If you can’t get to our sessions, you might catch us wandering the halls or at The Hub. Feel free to come and say Hello and talk tech!
See you at OpenWorld!
Addenda: See the slides from my talks here
Calendar ICS files
Tune ANY SQL in 20 minutes (.ics)
Fast Lane to Database Success (.ics)
Developers – Don’t Be The Person That Discombobulates Your Database (.ics)
18 Things Developers Will Love About Database 18c (.ics)
Why Isn’t My Query Using An Index (.ics)
Last year, I flexed my technology muscles by building on the fine ground work of Lucas Jellema in using some Node, some REST, and some JSON to extract the full Oracle Openworld speaker catalogue, and then added some JSON parsing in the database, some SQL and slapped a nice helping on Application Express on top of it all, to end up with an Application Express rendition of the Oracle Openworld speaker catalogue.
So it is that time of year again, and whilst some of the bits and pieces have changed, I’ve managed to stumble my way through all of the difference pieces once again, and made some enhancements along the way to give you the new and improved 2018 version!
It’s waiting there on apex.oracle.com for you to explore.
Whilst the ever increasing speed of storage and servers, and features likes In-memory are decreasing the need for large numbers of materialized views in databases, there are still plenty of use cases where they can be a useful performance or integrity tool.
But what if that materialized view takes minutes or hours to build? Then even if it is fast refresh enabled, than fast refresh is no of use if we have to rebuild the entire materialized view from scratch due to an structural change in the underlying table.
For example, let’s say I have a table and a simple fast refresh materialized view on that table as below:
SQL> create table t(x number(8) primary key); Table created. SQL> insert into t values(55); 1 row created. SQL> create materialized view log on t with primary key, rowid; Materialized view log created. SQL> create materialized view mv 2 build immediate 3 refresh fast on demand as 4 select * from t; Materialized view created. SQL> SQL> select * from t; X ---------- 55 1 row selected. SQL> select * from mv; X ---------- 55 1 row selected. SQL> insert into t values (10); 1 row created. SQL> insert into t values (20); 1 row created. SQL> commit; Commit complete. SQL> select * from t; X ---------- 10 20 55 3 rows selected. SQL> select * from mv; X ---------- 55 1 row selected. SQL> SQL> exec dbms_mview.refresh('mv'); PL/SQL procedure successfully completed. SQL> select * from mv; X ---------- 10 20 55 3 rows selected.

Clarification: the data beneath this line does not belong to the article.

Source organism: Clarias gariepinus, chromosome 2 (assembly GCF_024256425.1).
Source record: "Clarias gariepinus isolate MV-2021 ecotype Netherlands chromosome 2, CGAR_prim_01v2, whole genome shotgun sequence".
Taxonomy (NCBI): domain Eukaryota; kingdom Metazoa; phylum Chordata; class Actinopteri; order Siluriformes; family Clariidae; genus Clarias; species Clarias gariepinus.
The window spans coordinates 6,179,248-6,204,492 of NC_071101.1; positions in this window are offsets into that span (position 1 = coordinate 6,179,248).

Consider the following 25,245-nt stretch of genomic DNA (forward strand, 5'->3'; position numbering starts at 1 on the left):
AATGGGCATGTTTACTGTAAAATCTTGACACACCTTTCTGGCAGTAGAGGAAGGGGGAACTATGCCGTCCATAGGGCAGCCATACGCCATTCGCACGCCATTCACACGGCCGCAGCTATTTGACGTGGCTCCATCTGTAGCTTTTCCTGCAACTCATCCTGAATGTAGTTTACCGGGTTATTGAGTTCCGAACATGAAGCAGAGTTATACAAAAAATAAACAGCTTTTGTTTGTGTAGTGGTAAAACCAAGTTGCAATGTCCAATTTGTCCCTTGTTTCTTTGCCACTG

For the sake of this discussion, let’s assume the build of materialized takes hours. Naturally we want to avoid having to a rebuild (or do a complete refresh) of that materialized view. But then…the inevitable happens. We need to change the table T. In this case, the values for column X now exceed the limits of the definition.
SQL> insert into t values (123123123); insert into t values (123123123) * ERROR at line 1: ORA-01438: value larger than specified precision allowed for this column
Obviously, this is a trivial fix for the table. We simply alter the column to make it larger (which does not require any downtime or reorganization of the data).
SQL> alter table t modify x number(10);
But all is not well…Having a materialized view means that either the materialized view log, or the materialized view itself may have replicas of that column, so they remain “broken”
SQL> insert into t values (123123123); insert into t values (123123123) * ERROR at line 1: ORA-12096: error in materialized view log on "MCDONAC"."T" ORA-01438: value larger than specified precision allowed for this column
Notice the subtle difference in the error message. It is not an error on table T, but an error on the materialized view log. You might have the urge to simply jump and run the alter commands on the materialized view log and the materialized view. And you might even find that this approach works. But please note – this approach is not supported, and thus we can’t guarantee that it will (a) work, or (b) not create problems later down the track when you attempt to refresh the view or perform other operations.
But if direct alteration is not support, how do we solve the problem without having to rebuild the entire materialized view from scratch?
The solution here is the option to preserve the materialized view as a standalone table. We can drop the definition of the materialized view but hold on to the table that supports it. Now that it is a standalone table, we can alter the column definition so that it matches our source table T. Notice that before I drop the definition, I perform a final refresh to make sure the materialized is totally up to date – so there is a little bit of coordination required here to make sure that you do not lose any changes that occur to table T during the process.
SQL> exec dbms_mview.refresh('mv'); PL/SQL procedure successfully completed. SQL> drop materialized view mv preserve table; Materialized view dropped. SQL> drop materialized view log on t ; Materialized view log dropped. SQL> SQL> alter table t modify x number(10); Table altered. SQL> alter table mv modify x number(10); Table altered.
We still don’t have our materialized view back though. But we can recreate it without needing a full build cycle, using the PREBUILT table clause.